“I hate to advocate drugs, alcohol, violence, or insanity to anyone, but they’ve always worked for me.”
— Hunter S. Thompson
Children should be allowed to play computer games as often as they are allowed to use morphine—when they are in the hospital and in pain. After an appendectomy, both morphine and computer games can be appropriate ways to pass the time. There are no benefits to computer games violent or otherwise that outweigh the long term consequences of extended play—all bad. Computer games are a waste of time and psychic energy. The best games–those that don’t model desensitized bloodletting–take time away from what kids should be doing: reading, playing, thinking. Sugary foods aren’t harmful in themselves; they just take up calories that could be better invested eating healthy. Morphine derivatives—except after surgery—are invariably a bad life plan.
“But I want my kid to fit in. All the other tenth graders are talking about level 60 of ‘Shoot, Shoot, Shoot, Blood, Blood, Blood, Kill, Kill, Kill.’ I don’t want my son to be the only child who doesn’t know that there’s a magic troll behind the purple tree.”
All the other tenth graders may also be smoking pot and refusing to go to school. That all the other kids are doing something is a poor argument, the kind of herd thinking that allows certain politicians to get elected. Indeed, I met with a 15 year-old girl recently who explained to her father and me that every 15 year-old boy in her 10th grade class had access to and frequently looked at Internet pornography. Effectively infinite videos of nude folks engaged in unlikely activities is not a good thing for young men trying to determine what kind of adults they want to become. That “everyone is doing it” is a poor argument for allowing your child to believe that sex is devoid of love but filled with latex.
“We only allow our son to play computer games a ‘little bit.’ We restrict him to ten hours a day of ‘Shoot, Shoot, Shoot, Blood, Blood, Blood, Kill, Kill, Kill’ on the weekend, five hours a day when he has school.”
And maybe that will work out for your son. Maybe he’ll be the one who learns to read, think, write, relate and interact with other actual humans who aren’t carrying virtual spears. But most of these kids don’t make it through unharmed. They play ‘Shoot, Shoot, Shoot, Blood, Blood, Blood, Kill, Kill, Kill’ instead of playing sports, instead of reading books, instead of making that awkward phone call to determine whether or not Mary would like to go to dinner and maybe for a walk after. Some kids drink a little alcohol and grow up without alcohol issues. But it’s not the smart way to bet.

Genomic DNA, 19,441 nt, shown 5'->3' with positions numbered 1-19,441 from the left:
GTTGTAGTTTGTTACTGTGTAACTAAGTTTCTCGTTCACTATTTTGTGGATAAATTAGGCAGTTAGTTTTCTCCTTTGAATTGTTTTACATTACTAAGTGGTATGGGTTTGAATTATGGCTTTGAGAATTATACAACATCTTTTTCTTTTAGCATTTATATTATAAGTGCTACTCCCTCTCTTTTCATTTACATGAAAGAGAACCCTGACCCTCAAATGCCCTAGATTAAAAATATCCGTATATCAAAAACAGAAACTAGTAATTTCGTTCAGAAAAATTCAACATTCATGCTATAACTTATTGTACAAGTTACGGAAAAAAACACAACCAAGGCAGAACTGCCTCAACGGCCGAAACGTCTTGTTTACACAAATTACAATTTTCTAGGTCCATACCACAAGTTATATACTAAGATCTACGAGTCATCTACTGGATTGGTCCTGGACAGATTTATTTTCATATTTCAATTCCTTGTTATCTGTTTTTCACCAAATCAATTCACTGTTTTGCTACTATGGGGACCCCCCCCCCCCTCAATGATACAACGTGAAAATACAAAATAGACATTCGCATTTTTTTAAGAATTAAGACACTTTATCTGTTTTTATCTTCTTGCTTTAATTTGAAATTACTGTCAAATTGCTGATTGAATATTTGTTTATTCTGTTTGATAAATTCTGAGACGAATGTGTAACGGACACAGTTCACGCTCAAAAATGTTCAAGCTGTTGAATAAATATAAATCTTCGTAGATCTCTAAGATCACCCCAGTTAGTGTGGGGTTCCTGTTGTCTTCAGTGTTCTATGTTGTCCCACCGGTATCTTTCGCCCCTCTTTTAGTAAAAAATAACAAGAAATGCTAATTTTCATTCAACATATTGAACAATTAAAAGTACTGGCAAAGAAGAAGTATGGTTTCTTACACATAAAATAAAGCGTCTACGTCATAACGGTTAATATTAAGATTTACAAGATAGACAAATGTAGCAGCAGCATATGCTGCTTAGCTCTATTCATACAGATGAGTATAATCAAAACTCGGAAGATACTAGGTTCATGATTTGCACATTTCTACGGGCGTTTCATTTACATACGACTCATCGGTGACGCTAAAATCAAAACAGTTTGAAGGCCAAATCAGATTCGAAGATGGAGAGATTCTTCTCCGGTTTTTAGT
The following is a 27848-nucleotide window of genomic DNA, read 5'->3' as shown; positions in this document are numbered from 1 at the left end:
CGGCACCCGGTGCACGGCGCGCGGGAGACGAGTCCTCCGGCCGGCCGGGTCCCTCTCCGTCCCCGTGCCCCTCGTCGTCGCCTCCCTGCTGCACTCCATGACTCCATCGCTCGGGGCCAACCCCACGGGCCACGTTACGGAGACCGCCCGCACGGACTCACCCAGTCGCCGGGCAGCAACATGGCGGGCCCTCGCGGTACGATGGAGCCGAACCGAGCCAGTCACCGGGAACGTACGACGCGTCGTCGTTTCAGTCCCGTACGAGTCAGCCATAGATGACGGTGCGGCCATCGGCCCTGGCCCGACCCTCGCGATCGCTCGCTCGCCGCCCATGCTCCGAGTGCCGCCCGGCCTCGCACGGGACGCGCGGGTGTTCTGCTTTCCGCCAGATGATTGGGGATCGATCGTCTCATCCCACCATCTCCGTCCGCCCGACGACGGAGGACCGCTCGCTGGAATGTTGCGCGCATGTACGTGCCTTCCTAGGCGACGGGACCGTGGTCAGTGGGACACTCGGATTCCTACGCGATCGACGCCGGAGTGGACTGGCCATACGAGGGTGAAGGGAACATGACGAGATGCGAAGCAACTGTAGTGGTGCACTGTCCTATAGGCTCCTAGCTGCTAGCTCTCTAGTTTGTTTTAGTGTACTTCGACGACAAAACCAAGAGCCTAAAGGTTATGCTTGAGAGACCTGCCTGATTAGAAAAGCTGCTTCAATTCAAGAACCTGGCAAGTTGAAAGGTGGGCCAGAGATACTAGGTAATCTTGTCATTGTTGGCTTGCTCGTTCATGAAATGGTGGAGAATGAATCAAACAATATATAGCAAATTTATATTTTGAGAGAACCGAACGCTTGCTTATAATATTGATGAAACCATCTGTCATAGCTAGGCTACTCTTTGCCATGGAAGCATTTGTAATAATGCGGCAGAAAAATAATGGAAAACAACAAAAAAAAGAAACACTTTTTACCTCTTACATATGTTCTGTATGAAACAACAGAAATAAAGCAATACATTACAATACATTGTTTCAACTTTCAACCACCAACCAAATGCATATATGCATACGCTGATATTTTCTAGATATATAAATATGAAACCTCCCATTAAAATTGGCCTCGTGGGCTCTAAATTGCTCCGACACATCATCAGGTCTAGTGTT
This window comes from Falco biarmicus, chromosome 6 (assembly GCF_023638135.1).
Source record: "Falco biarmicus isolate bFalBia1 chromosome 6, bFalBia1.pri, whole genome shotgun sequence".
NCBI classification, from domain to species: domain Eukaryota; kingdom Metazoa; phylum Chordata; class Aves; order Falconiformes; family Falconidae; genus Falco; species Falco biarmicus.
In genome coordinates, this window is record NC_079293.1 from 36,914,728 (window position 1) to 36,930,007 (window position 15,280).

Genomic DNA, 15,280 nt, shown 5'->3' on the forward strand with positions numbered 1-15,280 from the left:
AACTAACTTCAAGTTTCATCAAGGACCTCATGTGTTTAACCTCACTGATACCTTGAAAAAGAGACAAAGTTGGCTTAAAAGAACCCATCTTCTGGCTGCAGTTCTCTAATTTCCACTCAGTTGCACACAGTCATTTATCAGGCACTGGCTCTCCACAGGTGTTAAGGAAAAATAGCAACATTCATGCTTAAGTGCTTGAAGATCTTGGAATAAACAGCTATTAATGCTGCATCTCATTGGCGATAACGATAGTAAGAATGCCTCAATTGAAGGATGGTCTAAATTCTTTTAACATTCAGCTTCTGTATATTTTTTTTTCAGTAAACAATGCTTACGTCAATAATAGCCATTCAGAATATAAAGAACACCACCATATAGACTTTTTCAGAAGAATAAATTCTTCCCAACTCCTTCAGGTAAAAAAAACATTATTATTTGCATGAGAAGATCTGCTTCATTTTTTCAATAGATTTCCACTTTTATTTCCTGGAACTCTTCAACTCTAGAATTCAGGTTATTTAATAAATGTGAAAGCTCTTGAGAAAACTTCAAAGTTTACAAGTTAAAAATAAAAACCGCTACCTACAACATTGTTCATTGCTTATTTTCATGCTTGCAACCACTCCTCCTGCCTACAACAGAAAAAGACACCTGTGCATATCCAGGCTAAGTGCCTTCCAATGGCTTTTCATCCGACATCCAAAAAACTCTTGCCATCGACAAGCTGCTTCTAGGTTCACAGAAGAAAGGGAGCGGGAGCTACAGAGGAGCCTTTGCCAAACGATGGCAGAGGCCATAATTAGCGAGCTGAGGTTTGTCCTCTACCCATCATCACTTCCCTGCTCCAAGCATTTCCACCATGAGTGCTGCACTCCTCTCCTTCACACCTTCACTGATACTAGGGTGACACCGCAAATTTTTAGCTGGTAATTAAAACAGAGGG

“You’re so old fashioned, David. Wake up and smell the silicon. Kids don’t raft down rivers anymore eating mush-melons. If it were up to you, no one would be allowed to drink alcohol. Do you want us to go back to prohibition? Hmm? Is that what you want, to take us back to the 1930s?”
No one who was against the 18th amendment was in favor of giving alcohol to 10th graders.
Don’t believe that ‘Shoot, Shoot, Shoot, Blood, Blood, Blood, Kill, Kill, Kill’ can be addictive? Ask the man (yes, an actual man, not a 15 year-old boy) who died from exhaustion and starvation at his computer terminal. Oh, wait a minute, you can’t ask him. He’s actually—as opposed to virtually—dead.
Every minute your 15 year-old son is playing ‘Shoot, Shoot, Shoot, Blood, Blood, Blood, Kill, Kill, Kill’ is a minute he’s not attending to some more appropriate developmental task.
“Now I’ve got you. I told my 15 year-old son that he couldn’t play ‘Shoot, Shoot, Shoot, Blood, Blood, Blood, Kill, Kill, Kill’ for five minutes and he didn’t read a book, throw a ball with his friends or learn the Pythagorean Theorem. He just sat there for five minutes, giving me a dirty look and being bored.”
Next blog post: “Why a Bored 15 Year-old is Not Necessarily Such a Bad Thing.” Alternative working title: “Why I Can’t Imagine Abraham Lincoln Riding in a Limo, but I Can Picture Hunter Thompson Playing Computer Games Drunk.”